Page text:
In the pleasing allure of autumn in New York City, the Armenian Bar Association held its debonair Midyear Meeting in the gilded halls of the vintage and still-lustrous Princeton Club.   Marked by extraordinary panel discussions about the exciting, challenging and changing landscapes in employment law, international practice and cross-border ADR, the hundred-some meeting attendees were at once informed and regaled by the presenters’ incisive and good-humored presentations.  The weekend program featured an upscale luncheon in a room whose walls were decked with the canvases of some of the leading pioneers who built America’s industry and, indeed, America itself.  The mid-year legal jamboree surged to sublime heights with a spectacular awards dinner celebrating the Armenian Bar’s top 20 lawyers under 40 years old who hail from many different communities in North America.  “Our 2019 Midyear Meeting was a wonderful opportunity to showcase our rising stars in an elegant and enlightening environment, all the while making everyone feel right at home,” reflected Armenian Bar Association Chairperson Gerard V. Kassabian.  “With such outstanding quality young professionals who are fast-becoming masters at their craft while also maintaining and enlivening their traditional Armenian heritage, the Armenian Bar is doubly-blessed and singularly-gratified,” added Vice Chairperson Lucy Varpetian. The annual gathering began on Friday, October 18, 2019, in the conference room of the doors-always-open law firm of Gallo & Darmanian, where the Association’s elected leadership met to discuss important legal issues impacting our community and ways in which to impact them most positively. Among the internal issues discussed were the recent establishment of the Armenian Bar’s permanent pro-bono services office in Glendale, California, the rapid expansion and engagement of the Association’s student and younger members, the evermore rising tide of the work of the Armenian Rights Watch Committee in Armenia and in Artsakh, and the call to action and activism coming from the Armenian Genocide Reparations Committee.   Following the Board meeting, members and guests were treated at the Princeton Club to a festive and entertaining reception where there was something for everyone, with old friends refreshing their cheers and new friends looking like they were onto something special.   The meeting on Saturday morning began with a captivating panel discussion focused on cutting-edge employment and labor law issues. Panelists included Armen McOmber (McOmber & McOmber) , Maral Kazanjian (The We Company) and John Shahdanian (Chassan Lamparello). The panel was moderated by Armenian Bar Board and Executive Committee Member, Scott Ohnegian (Riker Danzig). The CLE program also included an interesting and enjoyable headline panel which peered into international law and alternative dispute resolution developments, including advancements in ADR as it affects the Republic of Armenia and those who transact business there. Panelists included Grant Hanessian (Baker McKenzie), Harout Samra (DLA Piper) and Levon Golendukhin (Dentons). The second panel was moderated by Armenian Bar doyen Denise Darmanian (Gallo & Darmanian). Michael Bobelian, an award-winning author, lawyer, and journalist rose as the brilliant centerpiece to the luncheon podium from which he caught and kept people’s attention with a fascinating synopsis of his recently-published book, Battle for the Marble Palace: Abe Fortas, Earl Warren, Lyndon Johnson, Richard Nixon and the Forging of the Modern Supreme Court Palace. The weekend reached its exhilarating crescendo with a magnum-opus awards gala held in the Princeton Club’s beautifully-appointed grand ballroom. Nearly 300 enthusiasts were all smiles, united in a unique brand of happiness that the Armenian Bar has become known to produce.  There together, we celebrated the accomplishments of 20 of our young professionals who have distinguished themselves in their professions and who have made meaningful contributions to their respective communities. The honorees, whose biographies may be found at, were Lana Akopyan (New York), Liz Al-Dajani (Chicago),  Silvia Babikian Pacia (New York),  Alex Hrag Bastian (San Francisco), Aram Gavoor (Washington, D.C.), Steve Gokberk (New York),  Allen Haroutounian (Los Angeles), Irina Hovhannisyan (New York), Alexandra Kazarian (Los Angeles), Aram Kerkonian (Montreal),  Mariam Kuregyan (Los Angeles), Malvina Mardirosyan (New York), Yelena Nersesyan (New York), Paul Der Ohannesian (New York),  Vicky Ourfalian (Los Angeles), Tigran Palyan (Los Angeles),  Harout Samra (Miami), Vartges Saroyan (New York), Karen Tonoyan (New York), and Kristapor Vartanian (Los Angeles).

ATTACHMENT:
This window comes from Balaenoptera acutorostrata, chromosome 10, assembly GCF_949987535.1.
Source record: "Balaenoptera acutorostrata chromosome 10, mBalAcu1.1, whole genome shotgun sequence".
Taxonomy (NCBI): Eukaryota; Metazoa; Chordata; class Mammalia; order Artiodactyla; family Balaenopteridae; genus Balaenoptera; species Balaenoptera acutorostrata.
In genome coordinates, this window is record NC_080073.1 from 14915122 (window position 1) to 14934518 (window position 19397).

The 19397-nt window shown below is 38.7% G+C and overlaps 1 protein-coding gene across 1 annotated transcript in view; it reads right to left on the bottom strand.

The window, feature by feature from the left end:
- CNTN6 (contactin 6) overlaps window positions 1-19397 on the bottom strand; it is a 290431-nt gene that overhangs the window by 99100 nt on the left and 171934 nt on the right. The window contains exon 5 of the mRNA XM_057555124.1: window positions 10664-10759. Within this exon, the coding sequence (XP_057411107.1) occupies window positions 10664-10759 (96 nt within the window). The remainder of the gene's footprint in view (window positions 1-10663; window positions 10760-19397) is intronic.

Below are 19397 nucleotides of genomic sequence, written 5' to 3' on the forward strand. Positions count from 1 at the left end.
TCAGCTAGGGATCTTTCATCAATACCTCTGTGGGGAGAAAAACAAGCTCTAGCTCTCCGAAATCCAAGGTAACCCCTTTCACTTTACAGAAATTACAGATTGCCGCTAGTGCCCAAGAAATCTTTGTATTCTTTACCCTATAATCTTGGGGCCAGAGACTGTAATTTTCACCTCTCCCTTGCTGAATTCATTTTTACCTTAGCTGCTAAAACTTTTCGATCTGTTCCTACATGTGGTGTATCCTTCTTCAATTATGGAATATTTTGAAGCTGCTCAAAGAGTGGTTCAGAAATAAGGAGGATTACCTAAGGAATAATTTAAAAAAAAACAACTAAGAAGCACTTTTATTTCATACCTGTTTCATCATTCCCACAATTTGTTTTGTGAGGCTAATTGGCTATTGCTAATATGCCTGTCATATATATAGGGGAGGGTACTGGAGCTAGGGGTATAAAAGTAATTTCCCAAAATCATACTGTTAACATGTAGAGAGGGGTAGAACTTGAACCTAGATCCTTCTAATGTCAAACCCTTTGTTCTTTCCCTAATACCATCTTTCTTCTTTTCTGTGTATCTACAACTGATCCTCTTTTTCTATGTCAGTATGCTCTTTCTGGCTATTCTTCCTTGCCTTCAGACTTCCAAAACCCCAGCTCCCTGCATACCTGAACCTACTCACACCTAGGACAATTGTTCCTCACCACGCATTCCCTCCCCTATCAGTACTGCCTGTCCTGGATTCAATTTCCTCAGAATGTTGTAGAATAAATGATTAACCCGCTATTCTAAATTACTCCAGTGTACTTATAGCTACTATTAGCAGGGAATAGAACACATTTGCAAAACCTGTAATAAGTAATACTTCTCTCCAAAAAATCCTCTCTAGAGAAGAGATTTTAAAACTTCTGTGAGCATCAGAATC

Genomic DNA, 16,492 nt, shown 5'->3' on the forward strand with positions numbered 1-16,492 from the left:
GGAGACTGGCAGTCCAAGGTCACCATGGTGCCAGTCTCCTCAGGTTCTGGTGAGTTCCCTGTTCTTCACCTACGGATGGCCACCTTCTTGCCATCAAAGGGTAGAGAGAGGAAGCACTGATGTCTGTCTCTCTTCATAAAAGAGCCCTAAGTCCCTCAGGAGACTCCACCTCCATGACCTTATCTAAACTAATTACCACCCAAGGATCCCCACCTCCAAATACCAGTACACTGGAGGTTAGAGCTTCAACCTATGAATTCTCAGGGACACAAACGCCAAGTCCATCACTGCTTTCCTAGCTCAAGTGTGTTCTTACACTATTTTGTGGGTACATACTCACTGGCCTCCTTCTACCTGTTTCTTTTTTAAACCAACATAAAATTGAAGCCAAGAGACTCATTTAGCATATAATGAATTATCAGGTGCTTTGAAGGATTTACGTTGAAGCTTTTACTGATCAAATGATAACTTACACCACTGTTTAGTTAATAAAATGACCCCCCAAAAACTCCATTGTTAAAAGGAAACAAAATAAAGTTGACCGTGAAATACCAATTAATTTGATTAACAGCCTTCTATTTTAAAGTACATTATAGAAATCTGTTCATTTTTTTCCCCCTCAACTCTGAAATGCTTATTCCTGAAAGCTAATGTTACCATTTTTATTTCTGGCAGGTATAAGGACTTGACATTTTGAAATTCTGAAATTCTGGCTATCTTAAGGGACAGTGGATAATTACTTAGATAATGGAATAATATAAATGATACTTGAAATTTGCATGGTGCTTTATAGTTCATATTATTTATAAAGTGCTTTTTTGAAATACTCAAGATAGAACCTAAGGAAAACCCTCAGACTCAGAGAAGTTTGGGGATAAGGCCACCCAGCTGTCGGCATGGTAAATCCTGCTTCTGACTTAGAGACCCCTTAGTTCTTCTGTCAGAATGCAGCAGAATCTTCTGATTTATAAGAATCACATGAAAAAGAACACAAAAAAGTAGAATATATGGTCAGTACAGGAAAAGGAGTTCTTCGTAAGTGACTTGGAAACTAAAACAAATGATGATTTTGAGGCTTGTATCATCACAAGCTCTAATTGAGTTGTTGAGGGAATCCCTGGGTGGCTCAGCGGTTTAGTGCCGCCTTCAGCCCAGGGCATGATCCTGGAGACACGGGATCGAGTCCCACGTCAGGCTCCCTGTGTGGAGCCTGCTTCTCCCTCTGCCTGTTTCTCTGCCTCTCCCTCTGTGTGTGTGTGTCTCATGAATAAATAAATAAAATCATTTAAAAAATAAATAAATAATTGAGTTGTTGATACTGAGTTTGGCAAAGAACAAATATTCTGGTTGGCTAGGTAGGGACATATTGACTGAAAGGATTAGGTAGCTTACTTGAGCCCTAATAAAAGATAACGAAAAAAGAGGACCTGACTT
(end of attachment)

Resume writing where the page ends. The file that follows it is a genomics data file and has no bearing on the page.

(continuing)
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2024 International Law Symposium: Call for Papers

The humanitarian crisis for the ethnic Armenian community of Nagorno-Karabakh (Artsakh) [as a result of Azerbaijan’s complete military encirclement, months-long blockade, and, ultimately, the entire Armenian population’s forced migration out of Nagorno-Karabakh] raise oft-ignored questions about the universality and effectiveness of non-derogable international human rights norms. This Call for Papers seeks submissions of abstracts for papers exploring the relationship between human rights and unrecognized or partially recognized States (viz, countries), particularly in connection with the live issues in Nagorno-Karabakh.

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